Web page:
From 1972 to 1989, the economy of Ukraine continued to decline.[3]

Grave of Volodymyr Shcherbytsky

On 20 September 1989, Shcherbytsky lost his membership of the politburo in a purge of conservative members pushed through by Mikhail Gorbachev.[9] Eight days later he was removed from leadership of the Communist Party of Ukraine at a plenum in Kyiv personally presided over by Gorbachev.[10]

Death and legacy[edit]

Shcherbytsky died on 16 February 1990 after a long illness.[11] His death came a day before his 72nd birthday.

A street named after Shcherbytsky in Kamianske was renamed to Viacheslav Chornovil Street in 2016 due to Ukrainian decommunization laws.[12] In the same year, a street named after him in Dnipro (formerly Dnipropetrovsk) was renamed to Olena Blavatsky Street.[13]


Volodymyr Shcherbytsky was twice awarded the Hero of Socialist Labour — in 1974 and 1977. During his public service he also received numerous other civil and state awards and recognitions, including the Order of Lenin (in 1958, 1968, 1971, 1973, 1977, 1983 and 1988), the Order of October Revolution (in 1978 and 1982), the Order of the Patriotic War, I class (in 1985) and various medals.[14]


In 1985 Leonid Kravchuk, secretary of Communist Party of Ukraine regarding ideological matters, was preparing a report for Shcherbytsky for the next party committee gatherings following a plenum of the Central Committee of Communist Party of the Soviet Union. In this report Kravchuk mentioned the word perestroika. As soon as Shcherbytsky had heard the word, he stopped Kravchuk and asked:

What fool (durak) invented this word perestroika? Why rebuild the house? Is there anything wrong in the Soviet Union? We are fine! What is there to rebuild? It is necessary to improve, reorganize, but why, if the house is not falling apart, why does it need to be rebuilt?

— Volodymyr Shcherbytsky, [15][16]


  1. ^ Ukrainian: Володи́мир Васи́льович Щерби́цький, IPA: [woloˈdɪmɪr wɐˈsɪlʲowɪtʃ ʃtʃerˈbɪtsʲkɪj]
    Russian: Влади́мир Васи́льевич Щерби́цкий; Vladimir Vasilyevich Shcherbitsky, IPA: [vlɐˈdʲimʲɪr vɐˈsʲilʲjɪvʲɪtɕ ɕːɪrˈbʲitskʲɪj]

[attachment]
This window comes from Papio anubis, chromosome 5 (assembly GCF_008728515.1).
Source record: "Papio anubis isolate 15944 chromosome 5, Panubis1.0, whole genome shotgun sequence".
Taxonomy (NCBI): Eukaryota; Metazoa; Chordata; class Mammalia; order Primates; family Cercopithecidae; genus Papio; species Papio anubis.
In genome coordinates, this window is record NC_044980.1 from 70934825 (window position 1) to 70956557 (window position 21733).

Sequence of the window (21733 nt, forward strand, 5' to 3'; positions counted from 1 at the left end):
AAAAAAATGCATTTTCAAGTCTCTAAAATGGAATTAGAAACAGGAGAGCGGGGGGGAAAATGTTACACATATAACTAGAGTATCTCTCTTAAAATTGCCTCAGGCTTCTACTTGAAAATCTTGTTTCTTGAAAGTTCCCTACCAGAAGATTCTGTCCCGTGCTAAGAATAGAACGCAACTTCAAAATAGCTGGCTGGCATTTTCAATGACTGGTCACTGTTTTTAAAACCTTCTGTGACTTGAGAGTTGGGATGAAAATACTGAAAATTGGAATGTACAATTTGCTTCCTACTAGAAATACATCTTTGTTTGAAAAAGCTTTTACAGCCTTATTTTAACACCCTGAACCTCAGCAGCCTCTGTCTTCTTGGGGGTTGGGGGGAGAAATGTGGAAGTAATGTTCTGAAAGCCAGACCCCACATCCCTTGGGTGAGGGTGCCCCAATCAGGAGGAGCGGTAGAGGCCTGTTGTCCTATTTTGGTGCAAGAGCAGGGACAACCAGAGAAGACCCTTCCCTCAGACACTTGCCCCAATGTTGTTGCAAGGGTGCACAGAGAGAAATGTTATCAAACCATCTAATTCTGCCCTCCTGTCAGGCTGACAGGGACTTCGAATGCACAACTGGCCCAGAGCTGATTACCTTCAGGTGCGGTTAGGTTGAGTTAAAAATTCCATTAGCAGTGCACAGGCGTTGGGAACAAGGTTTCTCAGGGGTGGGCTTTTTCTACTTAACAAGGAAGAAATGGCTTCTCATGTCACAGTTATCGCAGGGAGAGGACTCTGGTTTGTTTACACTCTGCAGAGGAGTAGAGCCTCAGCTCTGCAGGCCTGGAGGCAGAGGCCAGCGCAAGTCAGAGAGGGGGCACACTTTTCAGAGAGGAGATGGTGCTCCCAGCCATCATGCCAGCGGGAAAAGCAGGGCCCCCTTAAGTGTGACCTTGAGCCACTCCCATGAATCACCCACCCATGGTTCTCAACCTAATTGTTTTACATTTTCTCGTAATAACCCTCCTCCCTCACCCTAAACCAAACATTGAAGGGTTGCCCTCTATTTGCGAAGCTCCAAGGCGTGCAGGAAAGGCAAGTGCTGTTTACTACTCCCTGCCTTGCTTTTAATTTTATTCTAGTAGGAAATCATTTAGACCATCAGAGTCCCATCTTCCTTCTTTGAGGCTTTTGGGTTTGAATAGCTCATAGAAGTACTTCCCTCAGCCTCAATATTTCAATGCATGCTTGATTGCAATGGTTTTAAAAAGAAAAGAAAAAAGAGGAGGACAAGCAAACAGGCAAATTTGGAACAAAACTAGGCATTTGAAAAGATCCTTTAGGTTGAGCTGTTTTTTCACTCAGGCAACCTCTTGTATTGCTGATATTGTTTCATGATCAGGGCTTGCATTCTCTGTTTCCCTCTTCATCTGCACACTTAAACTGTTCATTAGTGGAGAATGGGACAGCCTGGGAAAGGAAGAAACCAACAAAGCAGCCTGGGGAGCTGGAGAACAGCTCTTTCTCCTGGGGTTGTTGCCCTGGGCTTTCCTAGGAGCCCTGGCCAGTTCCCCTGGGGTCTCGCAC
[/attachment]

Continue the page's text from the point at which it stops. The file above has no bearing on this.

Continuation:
1. ^ a b c d e f g h i Shcherbytsky, Volodymyr, Encyclopedia of Ukraine (accessed on 6 February 2021)
  2. ^ a b c d Subtelny, Orest (10 November 2009). Ukraine: A History, 4th Edition. University of Toronto Press. ISBN 9781442697287.
  3. ^ a b c Bernard A. Cook (8 February 2001). Europe Since 1945: An Encyclopedia. Routledge. p. 1280. ISBN 978-1-135-17932-8.
  4. ^ a b c Ukraine under Shcherbytsky, Encyclopædia Britannica (accessed on 6 February 2021)
  5. ^ Christopher A. Hartwell (26 September 2016). Two Roads Diverge: The Transition Experience of Poland and Ukraine. Cambridge University Press. p. 263. ISBN 978-1107530980.
  6. ^ a b c Bohdan Nahaylo, The Ukrainian Resurgence, C. Hurst & Co. Publishers, 1999, pages 39 and 40
  7. ^ "Горбачев - Щербицкому: Не проведешь парад - сгною!".
  8. ^ Democratic Changes and Authoritarian Reactions in Russia, Ukraine, Belarus and Moldova By Karen Dawisha, Bruce Parrott. Cambridge University Press, 1997 ISBN 0-521-59732-3, ISBN 978-0-521-59732-6. p. 337
  9. ^ Garthoff, Raymond L. (1994). The Great Transition: American-Soviet Relations and the End of the Cold War. Washington, D.C.: Brookings Institution. p. 393. ISBN 0-8157-3060-8.
  10. ^ Garthoff, Raymond L. (1994). The Great Transition: American-Soviet Relations and the End of the Cold War. Washington, D.C.: Brookings Institution. p. 397. ISBN 0-8157-3060-8.
  11. ^ "Vladimir Shcherbitsky, 71, Dies; Former Ukraine Communist Chief". The New York Times. Associated Press. 18 February 1990.
  12. ^ Какие улицы сменили название в Днепродзержинске [Which streets have changed their name in Dneprodzerzhinsk]. Sobitie (in Russian). 19 February 2016. Archived from the original on 19 February 2018. Retrieved 6 February 2021.
  13. ^ Історія самої незвичайної вулиці Дніпропетровська [The history of the most unusual street in Dnepropetrovsk]. New Dnipro (in Ukrainian). 4 October 2016. Retrieved 6 February 2021.
  14. ^ http://www.kmu.gov.ua/control/uk/publish/article?showHidden=1&art_id=1261563&cat_id=661258[bare URL]
  15. ^ ""Щербицкий сказал - какой дурак придумал слово перестройка?.."".
  16. ^ "Владимир Щербицкий: последний украинский секретарь". Archived from the original on 21 April 2018.

External links[edit]

Party political offices
Preceded by 1st Secretary of the Communist Party of Ukraine
Succeeded by
Preceded by
Andriy Kyrylenko
Mykyta Tolubeyev
1st Secretary of the Communist Party of Dnipropetrovsk Oblast
Succeeded by
Anton Hayevyi
Oleksiy Vatchenko
Political offices
Preceded by Prime Minister of Ukraine (Ukrainian SSR)
Succeeded by